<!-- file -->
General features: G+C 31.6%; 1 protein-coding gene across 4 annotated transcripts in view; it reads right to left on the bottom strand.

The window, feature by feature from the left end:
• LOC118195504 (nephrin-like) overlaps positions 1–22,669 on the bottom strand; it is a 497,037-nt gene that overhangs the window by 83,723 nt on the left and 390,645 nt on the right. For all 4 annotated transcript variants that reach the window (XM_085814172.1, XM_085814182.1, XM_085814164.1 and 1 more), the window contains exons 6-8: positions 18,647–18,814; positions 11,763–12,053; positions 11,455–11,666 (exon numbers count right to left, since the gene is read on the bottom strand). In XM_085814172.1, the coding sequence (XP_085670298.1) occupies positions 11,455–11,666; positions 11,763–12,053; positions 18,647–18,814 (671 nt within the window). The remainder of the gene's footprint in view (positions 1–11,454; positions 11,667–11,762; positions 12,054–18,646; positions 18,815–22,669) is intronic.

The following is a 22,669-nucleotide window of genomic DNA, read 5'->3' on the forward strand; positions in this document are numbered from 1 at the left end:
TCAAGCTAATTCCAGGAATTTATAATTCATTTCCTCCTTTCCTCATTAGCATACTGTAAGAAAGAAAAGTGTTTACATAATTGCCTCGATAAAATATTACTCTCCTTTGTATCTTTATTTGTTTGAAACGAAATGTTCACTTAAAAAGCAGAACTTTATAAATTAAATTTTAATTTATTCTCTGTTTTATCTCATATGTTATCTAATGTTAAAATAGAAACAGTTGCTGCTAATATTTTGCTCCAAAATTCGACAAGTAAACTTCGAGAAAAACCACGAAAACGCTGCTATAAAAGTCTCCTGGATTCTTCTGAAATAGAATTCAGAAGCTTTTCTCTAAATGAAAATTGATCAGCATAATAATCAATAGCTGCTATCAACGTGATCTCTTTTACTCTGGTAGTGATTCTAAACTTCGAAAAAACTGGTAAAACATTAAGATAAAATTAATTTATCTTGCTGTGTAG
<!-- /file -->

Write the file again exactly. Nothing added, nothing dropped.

General features: G+C 31.6%; 1 protein-coding gene across 4 annotated transcripts in view; it reads right to left on the bottom strand.

The window, feature by feature from the left end:
• LOC118195504 (nephrin-like) overlaps positions 1–22,669 on the bottom strand; it is a 497,037-nt gene that overhangs the window by 83,723 nt on the left and 390,645 nt on the right. For all 4 annotated transcript variants that reach the window (XM_085814172.1, XM_085814182.1, XM_085814164.1 and 1 more), the window contains exons 6-8: positions 18,647–18,814; positions 11,763–12,053; positions 11,455–11,666 (exon numbers count right to left, since the gene is read on the bottom strand). In XM_085814172.1, the coding sequence (XP_085670298.1) occupies positions 11,455–11,666; positions 11,763–12,053; positions 18,647–18,814 (671 nt within the window). The remainder of the gene's footprint in view (positions 1–11,454; positions 11,667–11,762; positions 12,054–18,646; positions 18,815–22,669) is intronic.

The following is a 22,669-nucleotide window of genomic DNA, read 5'->3' on the forward strand; positions in this document are numbered from 1 at the left end:
TCAAGCTAATTCCAGGAATTTATAATTCATTTCCTCCTTTCCTCATTAGCATACTGTAAGAAAGAAAAGTGTTTACATAATTGCCTCGATAAAATATTACTCTCCTTTGTATCTTTATTTGTTTGAAACGAAATGTTCACTTAAAAAGCAGAACTTTATAAATTAAATTTTAATTTATTCTCTGTTTTATCTCATATGTTATCTAATGTTAAAATAGAAACAGTTGCTGCTAATATTTTGCTCCAAAATTCGACAAGTAAACTTCGAGAAAAACCACGAAAACGCTGCTATAAAAGTCTCCTGGATTCTTCTGAAATAGAATTCAGAAGCTTTTCTCTAAATGAAAATTGATCAGCATAATAATCAATAGCTGCTATCAACGTGATCTCTTTTACTCTGGTAGTGATTCTAAACTTCGAAAAAACTGGTAAAACATTAAGATAAAATTAATTTATCTTGCTGTGTAG